Author: Jenny Beswick loves home improvement ideas and making her garden the focus point in her home design. Consulting with a London Plumber, careful planning and creative designs are a few steps forward to a successful greenhouse. Keep us informed on how your development plans out!

Things to know before making home garden greenhouse


There are so many options these days when you decide to own a greenhouse. You can buy a lot of greenhouse structures and modify them or just do-it-yourself. Also there are guides for you to build your own greenhouse. These guides are available on the net, and also on print.

But before you start, you first need to decide on what you need. It is also important to know or understand what you can build and what you want to grow.

Other important aspect that needs to be considered is the expenditure and the climate of your region. Space that you have at your disposal is also one of the key factors. Mentioned below are some of the things you must know before you start your dream project.

1. Location:

Always try to place your greenhouse in such a spot that enjoys a lot of sunshine. It is better that there are no shady trees around. This will have two benefits, during storms the chances of branches falling on your greenhouse is nullified, and shade from the trees will not affect the heating up of your greenhouse. More importantly shedding of the leaves from these plants can prove to be a problem to the greenhouse too.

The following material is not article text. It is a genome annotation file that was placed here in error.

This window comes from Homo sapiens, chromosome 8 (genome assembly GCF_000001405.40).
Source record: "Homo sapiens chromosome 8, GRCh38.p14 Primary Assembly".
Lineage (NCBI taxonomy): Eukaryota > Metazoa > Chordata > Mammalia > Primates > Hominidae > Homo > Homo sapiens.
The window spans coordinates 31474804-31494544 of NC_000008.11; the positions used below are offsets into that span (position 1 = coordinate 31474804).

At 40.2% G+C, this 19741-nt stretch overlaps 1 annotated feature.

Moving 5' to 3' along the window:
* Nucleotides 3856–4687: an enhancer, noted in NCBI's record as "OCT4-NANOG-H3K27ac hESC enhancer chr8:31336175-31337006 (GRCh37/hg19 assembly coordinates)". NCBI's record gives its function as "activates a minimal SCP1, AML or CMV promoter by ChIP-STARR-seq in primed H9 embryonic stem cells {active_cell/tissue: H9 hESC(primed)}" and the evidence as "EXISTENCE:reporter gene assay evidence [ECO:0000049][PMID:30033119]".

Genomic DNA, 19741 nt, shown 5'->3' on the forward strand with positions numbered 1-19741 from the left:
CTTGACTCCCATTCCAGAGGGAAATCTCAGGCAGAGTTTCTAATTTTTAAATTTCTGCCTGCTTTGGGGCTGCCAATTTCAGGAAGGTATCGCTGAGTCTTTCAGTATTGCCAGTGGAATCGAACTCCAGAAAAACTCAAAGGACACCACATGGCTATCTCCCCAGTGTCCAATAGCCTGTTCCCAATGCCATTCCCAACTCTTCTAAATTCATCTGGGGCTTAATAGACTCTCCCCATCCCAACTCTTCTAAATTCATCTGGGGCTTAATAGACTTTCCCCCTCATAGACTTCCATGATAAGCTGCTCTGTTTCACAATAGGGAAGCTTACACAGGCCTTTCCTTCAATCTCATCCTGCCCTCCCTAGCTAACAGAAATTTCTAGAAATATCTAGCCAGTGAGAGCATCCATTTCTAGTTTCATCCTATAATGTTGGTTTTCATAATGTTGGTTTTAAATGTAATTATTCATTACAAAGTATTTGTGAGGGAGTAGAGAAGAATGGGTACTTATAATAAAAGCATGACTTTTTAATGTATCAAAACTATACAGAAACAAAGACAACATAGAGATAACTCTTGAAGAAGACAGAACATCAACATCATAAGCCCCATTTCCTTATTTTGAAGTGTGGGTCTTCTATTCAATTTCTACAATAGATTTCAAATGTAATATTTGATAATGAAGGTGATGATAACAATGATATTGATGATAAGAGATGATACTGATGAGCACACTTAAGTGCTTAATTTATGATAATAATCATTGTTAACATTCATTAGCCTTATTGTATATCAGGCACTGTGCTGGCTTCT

In case the greenhouse tends to overheat, using a cover or painting it can be good options.

2. Cleaning:

If you are planning to reuse your old greenhouse or even set up your new one, make sure to clean and scrub all windows and glass parts. Also clean the outer surface. Using brown soap for cleaning seems to be the best option. In case you are cleaning the old one make sure to remove insect protections if any before the cleaning jobs starts.

3. Temperature:

The temperature in the greenhouse should range between 77 degrees F (25 degrees C) and 59 degrees F (15 degree Celsius) on the positive side. There can be lots of options to heat your greenhouse, which is very essential for the success of a greenhouse. Electrical heaters, oil or wood fuelled ones are also available with the gas powered ones; but all these heating systems particularly the last three must be ventilated to the outside properly.

These days passive solar green heating options are also available which are very much environment friendly as well. They also have a heat sink which stores the heat and uses it to heat the structure during the dark phase.

The heat needed in the greenhouse is proportional to the size of the greenhouse and also varies with the crops. Consult a professional to help you calculate the proper temperature to be maintained.

4. Ventilation:

Proper ventilation of the greenhouse is extremely important.

Ventilation will circulate air inside the greenhouse and fresh air is necessary for proper plant growth. Stale air is not conducive for proper plant growth.